But the greatest reward was the moral victory. The Moslem host had been overconfident; the onset of the Christians had astonished them, and the Arabs had fled early in the battle. Afterward the Turks blamed Kerbogha for the disaster, and Rudwan of Aleppo as well, who had chafed under the command of the prince of Mosul.

The truce between the contenders for the throne of Malik Shah, always brittle, now broke up. Dokak went back to defend Damascus. Yagi Siyan, whom they had come to aid, was dead, and Rudwan had gone off to Aleppo. Not for years did the Moslem princes in the east unite again to oppose the crusaders. They left the valleys of Syria and the Armenian strongholds to the invaders.

One immediate result of the battle was that the army of the Egyptian sultans—who never had any intention of making an alliance with the crusaders—hastened across the Gaza sands and laid siege to Jerusalem on their own account.

The crusaders, however, knew nothing of this. When they made their way, weary but rejoicing, back to Antioch they found the citadel surrendering to Count Raymond. At first the Provençal banner was raised over it, by mistake, but Bohemund’s men saw to it that his crimson banner was hoisted in place of it.

As abruptly as night falls in the depths of a valley, the fighting had ceased. And the survivors of the battle gathered in the churches carrying candles in their hands. Above the deep chant of the men soared the happy voices of the women:

Te Deum laudamus!



THE Battle of the Lance had been won on June 28th. By now the valleys of Palestine to the south would be burned dry by the sun, and the watercourses would be empty. Moreover, the whole situation had changed. The crusaders, too exhausted to take to the road again at once, found themselves masters of quite a territory, stretching all the way from Tarsus to Edessa—enough to supply them with food and garments. And the loot of Kerbogha’s pavilions filled the empty treasury a bit.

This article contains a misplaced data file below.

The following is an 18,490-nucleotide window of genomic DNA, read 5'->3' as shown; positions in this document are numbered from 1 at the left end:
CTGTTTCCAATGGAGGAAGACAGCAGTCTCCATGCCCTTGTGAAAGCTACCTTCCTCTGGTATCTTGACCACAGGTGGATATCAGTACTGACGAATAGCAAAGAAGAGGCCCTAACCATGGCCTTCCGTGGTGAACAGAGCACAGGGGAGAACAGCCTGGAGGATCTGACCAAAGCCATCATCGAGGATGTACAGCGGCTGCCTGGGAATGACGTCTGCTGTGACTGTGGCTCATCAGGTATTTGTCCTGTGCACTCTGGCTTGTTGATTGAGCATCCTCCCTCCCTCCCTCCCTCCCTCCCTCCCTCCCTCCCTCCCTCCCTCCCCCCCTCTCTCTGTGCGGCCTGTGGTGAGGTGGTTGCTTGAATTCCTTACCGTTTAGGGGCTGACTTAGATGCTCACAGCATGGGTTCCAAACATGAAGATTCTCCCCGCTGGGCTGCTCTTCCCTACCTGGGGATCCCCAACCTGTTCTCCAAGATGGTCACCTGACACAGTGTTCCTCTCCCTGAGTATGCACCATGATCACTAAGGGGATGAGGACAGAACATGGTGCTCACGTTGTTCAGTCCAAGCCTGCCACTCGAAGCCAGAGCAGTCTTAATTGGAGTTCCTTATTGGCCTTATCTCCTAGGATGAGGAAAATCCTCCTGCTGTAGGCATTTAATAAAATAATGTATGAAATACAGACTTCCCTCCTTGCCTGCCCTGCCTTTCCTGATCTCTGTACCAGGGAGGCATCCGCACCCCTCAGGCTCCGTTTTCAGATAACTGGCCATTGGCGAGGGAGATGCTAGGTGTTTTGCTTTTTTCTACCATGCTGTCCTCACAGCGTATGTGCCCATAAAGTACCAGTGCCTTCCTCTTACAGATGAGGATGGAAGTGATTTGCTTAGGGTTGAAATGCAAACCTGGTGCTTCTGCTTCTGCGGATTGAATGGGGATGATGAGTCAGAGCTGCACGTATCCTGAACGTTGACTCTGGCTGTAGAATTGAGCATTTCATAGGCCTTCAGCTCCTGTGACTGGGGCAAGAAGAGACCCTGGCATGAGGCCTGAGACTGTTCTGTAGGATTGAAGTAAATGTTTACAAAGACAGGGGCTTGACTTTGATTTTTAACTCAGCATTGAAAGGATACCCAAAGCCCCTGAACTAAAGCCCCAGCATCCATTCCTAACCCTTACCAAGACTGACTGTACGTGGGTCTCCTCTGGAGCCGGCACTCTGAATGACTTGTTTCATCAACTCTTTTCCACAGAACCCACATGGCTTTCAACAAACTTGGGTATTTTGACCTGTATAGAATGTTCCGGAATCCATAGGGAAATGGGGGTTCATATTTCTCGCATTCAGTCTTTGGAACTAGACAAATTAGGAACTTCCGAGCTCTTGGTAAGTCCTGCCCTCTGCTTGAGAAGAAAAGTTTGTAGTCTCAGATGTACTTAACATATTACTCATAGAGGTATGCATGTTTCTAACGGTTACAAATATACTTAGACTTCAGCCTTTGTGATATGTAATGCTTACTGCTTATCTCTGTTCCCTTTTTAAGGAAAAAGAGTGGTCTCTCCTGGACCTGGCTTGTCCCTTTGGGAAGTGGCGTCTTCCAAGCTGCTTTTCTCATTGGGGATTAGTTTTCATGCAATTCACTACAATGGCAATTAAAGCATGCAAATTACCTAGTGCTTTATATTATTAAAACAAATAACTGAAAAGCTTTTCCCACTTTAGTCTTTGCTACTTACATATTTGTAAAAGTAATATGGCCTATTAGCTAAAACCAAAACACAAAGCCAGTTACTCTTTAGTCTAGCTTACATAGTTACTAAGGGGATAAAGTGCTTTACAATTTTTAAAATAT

So they tried to clean up Antioch, and they did consecrate anew the churches that had been turned into mosques and stables. They tore down the Arabic inscriptions, removed the carpets, and set to work to restore the altars. In their zeal they hunted for and found the gentle, bearded old man who had been the patriarch of the Greek Church before their coming, and they paraded him in all splendor to his new office.

They bound up the wounded and prayed over them—for they had no other medicine than that. But bodies had lain in the aqueducts too long, and other things had fallen into the cisterns. Under the blazing sun it was not easy to cleanse away the filth altogether, and they had no means of testing the water. Sickness increased, and grew into an epidemic. A whole regiment of Germans fully equipped with armor landed from Genoese ships, and were wiped out by the pestilence.

On the first of August died a man who could ill be spared, Adhemar, the bishop and captain and counselor. “He was eloquent, and he jested full joyfully,” said one crusader, sorrowing, “and he was everybody’s friend.” They buried Adhemar in the Church of St. Peter where the lance had been found. But his absence was soon felt. He had quieted the quarrels of the lords, and he had been the link between the barons and the common men of arms. There was no one to take his place in the council.

And his death was followed by a strange misgiving. The battle had been a glorious testimonial for the peasant-visionary, Peter Bartholomew, and he had been overwhelmed with attention after it. Whereupon he had related other visions. Adhemar had never expressed belief in his tales, and now Adhemar was dead.